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Home to 15 cinema screens, a rooftop amphitheatre and a water area spanning the size of four Olympic-sized swimming pools, VivoCity is more like a lifestyle centre than a shopping mall.
It’s the largest of its kind in Singapore, with over 300 stores spanning from Chanel to Gap. Unsurprisingly, this multi award-winning shopper’s nirvana on the HarbourFront has been hailed as Singapore’s best shopping centre, ever since it opened in 2006. It has even hosted the national New Year countdown.
Like this? Then don’t miss Orchard Road, where you’ll find everything from top labels to cut-price tags.
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Escape the malls and explore the Instagram-worthy Haji Lane, a creative’s dream. Amid the pastel-hued shophouses and the bellowed greetings of the store owners you’ll find everything from kitsch coffeehouses to cool threads. Nestled in the Arab Quarter, Kampong Glam, Haji is Singapore’s narrowest street and one of its most culturally rich. In the Sixties it provided lodgings for poor Malays and pilgrims en route to Mecca – hence the name. Today, it’s decked out with vintage stores and indie boutiques.
Where to go in this bohemian enclave? For food and drink, head to La Marelle, I Am… or Bergs for gourmet burgers. Shop Wonderland has a chic edit of products while Dulcetfig is good for quirky womenswear.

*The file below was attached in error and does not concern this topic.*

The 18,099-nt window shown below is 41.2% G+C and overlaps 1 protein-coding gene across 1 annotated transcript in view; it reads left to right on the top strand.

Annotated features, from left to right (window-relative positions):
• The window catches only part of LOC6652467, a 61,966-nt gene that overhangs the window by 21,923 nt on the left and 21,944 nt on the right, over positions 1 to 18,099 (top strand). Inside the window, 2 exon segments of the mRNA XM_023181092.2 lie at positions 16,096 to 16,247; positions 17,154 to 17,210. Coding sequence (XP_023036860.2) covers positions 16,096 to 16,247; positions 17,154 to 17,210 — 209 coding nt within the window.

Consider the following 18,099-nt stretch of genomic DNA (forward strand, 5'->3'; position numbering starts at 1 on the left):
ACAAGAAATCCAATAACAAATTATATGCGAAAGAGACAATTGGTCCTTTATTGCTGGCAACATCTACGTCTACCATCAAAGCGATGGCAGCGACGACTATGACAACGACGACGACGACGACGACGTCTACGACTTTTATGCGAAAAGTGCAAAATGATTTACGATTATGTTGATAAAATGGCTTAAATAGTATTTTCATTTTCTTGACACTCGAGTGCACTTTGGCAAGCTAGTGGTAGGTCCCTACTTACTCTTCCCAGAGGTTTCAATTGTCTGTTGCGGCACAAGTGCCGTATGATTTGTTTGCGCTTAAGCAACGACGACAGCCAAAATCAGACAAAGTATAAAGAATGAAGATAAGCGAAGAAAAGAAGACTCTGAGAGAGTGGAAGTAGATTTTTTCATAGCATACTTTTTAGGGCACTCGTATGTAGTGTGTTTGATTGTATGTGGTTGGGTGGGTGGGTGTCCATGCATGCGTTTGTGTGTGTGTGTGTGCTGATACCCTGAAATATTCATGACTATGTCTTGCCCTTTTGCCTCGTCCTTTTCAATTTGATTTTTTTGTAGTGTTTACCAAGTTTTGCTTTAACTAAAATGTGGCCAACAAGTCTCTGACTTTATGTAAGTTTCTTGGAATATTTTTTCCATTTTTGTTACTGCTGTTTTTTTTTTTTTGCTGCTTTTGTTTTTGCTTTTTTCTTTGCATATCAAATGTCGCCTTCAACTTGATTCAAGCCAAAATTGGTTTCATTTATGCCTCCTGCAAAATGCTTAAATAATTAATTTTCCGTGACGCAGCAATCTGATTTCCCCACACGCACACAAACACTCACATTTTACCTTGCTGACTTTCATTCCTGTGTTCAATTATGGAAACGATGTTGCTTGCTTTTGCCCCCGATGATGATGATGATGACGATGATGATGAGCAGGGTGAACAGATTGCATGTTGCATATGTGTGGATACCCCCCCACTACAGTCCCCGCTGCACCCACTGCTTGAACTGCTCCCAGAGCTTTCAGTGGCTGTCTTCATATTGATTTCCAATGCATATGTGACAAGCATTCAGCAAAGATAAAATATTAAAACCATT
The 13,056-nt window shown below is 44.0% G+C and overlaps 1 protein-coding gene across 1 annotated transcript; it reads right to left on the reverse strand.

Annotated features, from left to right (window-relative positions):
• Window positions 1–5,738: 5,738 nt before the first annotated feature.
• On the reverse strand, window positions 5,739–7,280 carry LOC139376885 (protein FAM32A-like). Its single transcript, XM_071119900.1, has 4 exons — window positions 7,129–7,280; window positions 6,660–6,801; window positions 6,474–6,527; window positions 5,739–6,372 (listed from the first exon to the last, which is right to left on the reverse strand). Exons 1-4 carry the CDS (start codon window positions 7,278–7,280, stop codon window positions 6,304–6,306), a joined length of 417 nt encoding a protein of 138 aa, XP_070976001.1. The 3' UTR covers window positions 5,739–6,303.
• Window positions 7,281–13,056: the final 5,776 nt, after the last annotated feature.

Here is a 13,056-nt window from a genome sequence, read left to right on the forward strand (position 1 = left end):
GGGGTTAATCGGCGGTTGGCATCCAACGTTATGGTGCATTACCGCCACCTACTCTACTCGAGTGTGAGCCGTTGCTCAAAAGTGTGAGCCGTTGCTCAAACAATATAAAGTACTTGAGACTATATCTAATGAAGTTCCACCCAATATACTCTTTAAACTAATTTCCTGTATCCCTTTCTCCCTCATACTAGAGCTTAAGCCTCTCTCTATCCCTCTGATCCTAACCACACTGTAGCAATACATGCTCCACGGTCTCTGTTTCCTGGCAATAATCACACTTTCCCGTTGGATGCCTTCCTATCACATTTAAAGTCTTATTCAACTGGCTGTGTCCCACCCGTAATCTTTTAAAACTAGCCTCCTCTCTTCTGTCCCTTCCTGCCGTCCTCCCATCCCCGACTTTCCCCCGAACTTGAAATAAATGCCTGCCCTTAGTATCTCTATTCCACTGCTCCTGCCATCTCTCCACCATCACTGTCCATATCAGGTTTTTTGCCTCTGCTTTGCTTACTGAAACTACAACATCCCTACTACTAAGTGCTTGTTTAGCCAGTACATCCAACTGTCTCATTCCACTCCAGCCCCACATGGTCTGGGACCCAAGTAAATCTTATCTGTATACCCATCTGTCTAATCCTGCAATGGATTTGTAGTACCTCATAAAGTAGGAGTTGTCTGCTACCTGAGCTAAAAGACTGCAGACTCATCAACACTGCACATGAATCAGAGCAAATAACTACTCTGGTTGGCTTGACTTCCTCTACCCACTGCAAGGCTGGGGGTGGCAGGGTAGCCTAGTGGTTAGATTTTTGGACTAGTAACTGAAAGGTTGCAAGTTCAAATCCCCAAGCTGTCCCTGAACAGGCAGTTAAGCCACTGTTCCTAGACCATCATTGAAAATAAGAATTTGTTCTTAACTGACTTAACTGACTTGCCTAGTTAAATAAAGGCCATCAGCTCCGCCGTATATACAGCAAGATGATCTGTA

As its name suggests, it’s the centre for Singapore’s Indian community and it’s perhaps Singapore’s most charismatic area. Little India is an onslaught of colourful shophouses and saris, pungent aromas of incense and spice and upbeat Hindi music. Among its ramshackle streets is a treasure trove of Islamic stores, eateries, bars and boutiques. You’ll find the 19th-century Sri Veeramakaliamman Temple dedicated to Kali, the goddess of power, among several beautifully intricate temples in the area. At the heart of Little India the rainbow- hued house of Tan Teng Niah. Tekka, Singapore’s largest indoor wet market, sells a variety of exotic foodstu s while the Little India Arcade is good for bric-a- brac. Try Lagnaa for an authentic barefoot dining experience.
This is the cool kids’ stomping ground. Among Tiong Bahru’s low-rise, art deco shophouses visitors will discover a Western vibe with cool brunch spots, arthouse galleries and indie boutiques.
Grey Projects is the hip ’hood’s favourite art gallery-cum-library. Strangelets is a go-to for homeware while Nana & Bird stocks Southeast Asian labels. Curated Records is a must for music lovers, as is Books Actually for bibliophiles.
Hungry? Head to Tiong Bahru Bakery, which crafts Singapore’s nest French patisserie – try the kouign-amann. For traditional fare, the sprawling wet market sells local dishes such as shui kueh (rice cakes and preserved radish). Forty Hands is pioneering Singapore’s third-wave coffee movement while Coq & Balls is a coffee shop and a bar that opens out on to the street.
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